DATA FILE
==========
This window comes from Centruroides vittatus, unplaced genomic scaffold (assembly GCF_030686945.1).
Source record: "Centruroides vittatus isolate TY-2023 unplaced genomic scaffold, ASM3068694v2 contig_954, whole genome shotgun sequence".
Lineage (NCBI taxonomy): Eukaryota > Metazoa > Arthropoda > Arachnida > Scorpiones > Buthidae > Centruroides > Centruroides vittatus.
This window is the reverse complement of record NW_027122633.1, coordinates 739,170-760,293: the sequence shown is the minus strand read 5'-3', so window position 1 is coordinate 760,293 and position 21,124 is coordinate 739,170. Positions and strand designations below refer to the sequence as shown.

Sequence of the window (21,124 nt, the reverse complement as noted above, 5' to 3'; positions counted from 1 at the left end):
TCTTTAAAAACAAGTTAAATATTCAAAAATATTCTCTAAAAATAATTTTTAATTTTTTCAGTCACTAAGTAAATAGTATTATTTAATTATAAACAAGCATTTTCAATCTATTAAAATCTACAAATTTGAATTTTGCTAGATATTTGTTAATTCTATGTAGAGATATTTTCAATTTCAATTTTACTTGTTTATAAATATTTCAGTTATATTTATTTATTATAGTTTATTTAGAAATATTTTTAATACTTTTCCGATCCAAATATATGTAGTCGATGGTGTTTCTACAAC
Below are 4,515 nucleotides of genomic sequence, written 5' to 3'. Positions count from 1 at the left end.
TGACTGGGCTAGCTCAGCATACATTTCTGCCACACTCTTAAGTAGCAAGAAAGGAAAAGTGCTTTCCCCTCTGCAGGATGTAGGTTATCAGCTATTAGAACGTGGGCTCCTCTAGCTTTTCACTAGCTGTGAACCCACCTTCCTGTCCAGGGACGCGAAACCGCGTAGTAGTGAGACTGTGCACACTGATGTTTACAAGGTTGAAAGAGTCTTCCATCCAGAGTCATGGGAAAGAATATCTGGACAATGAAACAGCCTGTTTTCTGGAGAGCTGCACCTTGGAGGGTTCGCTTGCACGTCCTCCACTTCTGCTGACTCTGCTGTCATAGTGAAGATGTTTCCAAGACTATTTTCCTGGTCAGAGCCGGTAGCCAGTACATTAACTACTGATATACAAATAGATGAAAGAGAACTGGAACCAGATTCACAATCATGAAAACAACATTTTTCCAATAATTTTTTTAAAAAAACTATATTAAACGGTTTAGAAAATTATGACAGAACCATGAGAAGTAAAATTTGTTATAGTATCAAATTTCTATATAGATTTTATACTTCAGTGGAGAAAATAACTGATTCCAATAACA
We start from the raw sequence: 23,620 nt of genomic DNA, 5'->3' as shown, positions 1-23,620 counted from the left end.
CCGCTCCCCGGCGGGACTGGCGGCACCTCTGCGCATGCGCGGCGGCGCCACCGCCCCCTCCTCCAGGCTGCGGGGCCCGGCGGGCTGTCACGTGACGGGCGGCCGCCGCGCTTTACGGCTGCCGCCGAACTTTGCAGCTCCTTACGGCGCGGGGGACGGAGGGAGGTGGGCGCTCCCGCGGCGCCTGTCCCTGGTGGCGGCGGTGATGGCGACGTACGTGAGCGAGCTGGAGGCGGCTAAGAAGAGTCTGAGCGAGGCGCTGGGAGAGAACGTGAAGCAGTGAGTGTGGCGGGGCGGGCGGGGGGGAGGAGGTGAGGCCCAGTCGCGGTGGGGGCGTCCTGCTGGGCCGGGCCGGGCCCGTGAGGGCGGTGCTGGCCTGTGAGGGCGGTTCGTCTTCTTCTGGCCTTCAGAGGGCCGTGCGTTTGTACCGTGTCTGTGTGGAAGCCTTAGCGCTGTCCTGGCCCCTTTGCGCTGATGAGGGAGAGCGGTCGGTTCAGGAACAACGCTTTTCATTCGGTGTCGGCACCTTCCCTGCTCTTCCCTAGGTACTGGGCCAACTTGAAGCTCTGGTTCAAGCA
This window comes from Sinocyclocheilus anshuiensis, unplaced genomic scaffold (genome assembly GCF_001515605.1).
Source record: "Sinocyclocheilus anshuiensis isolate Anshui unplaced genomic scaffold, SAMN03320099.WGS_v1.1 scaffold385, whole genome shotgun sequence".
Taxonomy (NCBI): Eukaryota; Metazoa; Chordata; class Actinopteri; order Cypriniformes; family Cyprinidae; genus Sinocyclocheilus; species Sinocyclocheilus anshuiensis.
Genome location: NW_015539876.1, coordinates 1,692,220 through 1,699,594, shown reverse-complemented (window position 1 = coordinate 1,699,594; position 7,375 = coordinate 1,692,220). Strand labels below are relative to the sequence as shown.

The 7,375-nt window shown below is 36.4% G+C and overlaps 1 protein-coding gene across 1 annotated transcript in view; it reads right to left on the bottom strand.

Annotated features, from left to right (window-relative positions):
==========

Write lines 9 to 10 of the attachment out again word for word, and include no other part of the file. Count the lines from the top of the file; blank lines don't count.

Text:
We start from the raw sequence: 23,620 nt of genomic DNA, 5'->3' as shown, positions 1-23,620 counted from the left end.
CCGCTCCCCGGCGGGACTGGCGGCACCTCTGCGCATGCGCGGCGGCGCCACCGCCCCCTCCTCCAGGCTGCGGGGCCCGGCGGGCTGTCACGTGACGGGCGGCCGCCGCGCTTTACGGCTGCCGCCGAACTTTGCAGCTCCTTACGGCGCGGGGGACGGAGGGAGGTGGGCGCTCCCGCGGCGCCTGTCCCTGGTGGCGGCGGTGATGGCGACGTACGTGAGCGAGCTGGAGGCGGCTAAGAAGAGTCTGAGCGAGGCGCTGGGAGAGAACGTGAAGCAGTGAGTGTGGCGGGGCGGGCGGGGGGGAGGAGGTGAGGCCCAGTCGCGGTGGGGGCGTCCTGCTGGGCCGGGCCGGGCCCGTGAGGGCGGTGCTGGCCTGTGAGGGCGGTTCGTCTTCTTCTGGCCTTCAGAGGGCCGTGCGTTTGTACCGTGTCTGTGTGGAAGCCTTAGCGCTGTCCTGGCCCCTTTGCGCTGATGAGGGAGAGCGGTCGGTTCAGGAACAACGCTTTTCATTCGGTGTCGGCACCTTCCCTGCTCTTCCCTAGGTACTGGGCCAACTTGAAGCTCTGGTTCAAGCA